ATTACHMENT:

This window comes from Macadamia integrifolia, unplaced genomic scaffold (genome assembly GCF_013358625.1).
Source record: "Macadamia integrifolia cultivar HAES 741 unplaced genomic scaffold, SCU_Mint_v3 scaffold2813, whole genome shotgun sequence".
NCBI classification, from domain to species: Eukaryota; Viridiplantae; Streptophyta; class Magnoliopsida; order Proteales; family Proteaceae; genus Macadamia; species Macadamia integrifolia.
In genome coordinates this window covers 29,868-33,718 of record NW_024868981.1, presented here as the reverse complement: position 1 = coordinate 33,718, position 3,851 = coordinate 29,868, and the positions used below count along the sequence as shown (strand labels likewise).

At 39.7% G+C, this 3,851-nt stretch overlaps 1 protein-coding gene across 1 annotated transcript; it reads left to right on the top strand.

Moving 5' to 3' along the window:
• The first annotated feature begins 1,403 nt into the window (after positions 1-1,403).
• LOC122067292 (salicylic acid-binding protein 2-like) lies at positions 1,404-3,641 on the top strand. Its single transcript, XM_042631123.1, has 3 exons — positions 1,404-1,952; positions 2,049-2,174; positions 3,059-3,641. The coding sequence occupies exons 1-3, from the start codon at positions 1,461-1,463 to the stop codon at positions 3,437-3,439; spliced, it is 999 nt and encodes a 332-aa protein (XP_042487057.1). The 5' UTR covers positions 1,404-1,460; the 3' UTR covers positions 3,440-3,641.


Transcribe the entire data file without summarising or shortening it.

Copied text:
This window comes from Macadamia integrifolia, unplaced genomic scaffold (genome assembly GCF_013358625.1).
Source record: "Macadamia integrifolia cultivar HAES 741 unplaced genomic scaffold, SCU_Mint_v3 scaffold2813, whole genome shotgun sequence".
NCBI classification, from domain to species: Eukaryota; Viridiplantae; Streptophyta; class Magnoliopsida; order Proteales; family Proteaceae; genus Macadamia; species Macadamia integrifolia.
In genome coordinates this window covers 29,868-33,718 of record NW_024868981.1, presented here as the reverse complement: position 1 = coordinate 33,718, position 3,851 = coordinate 29,868, and the positions used below count along the sequence as shown (strand labels likewise).

At 39.7% G+C, this 3,851-nt stretch overlaps 1 protein-coding gene across 1 annotated transcript; it reads left to right on the top strand.

Moving 5' to 3' along the window:
• The first annotated feature begins 1,403 nt into the window (after positions 1-1,403).
• LOC122067292 (salicylic acid-binding protein 2-like) lies at positions 1,404-3,641 on the top strand. Its single transcript, XM_042631123.1, has 3 exons — positions 1,404-1,952; positions 2,049-2,174; positions 3,059-3,641. The coding sequence occupies exons 1-3, from the start codon at positions 1,461-1,463 to the stop codon at positions 3,437-3,439; spliced, it is 999 nt and encodes a 332-aa protein (XP_042487057.1). The 5' UTR covers positions 1,404-1,460; the 3' UTR covers positions 3,440-3,641.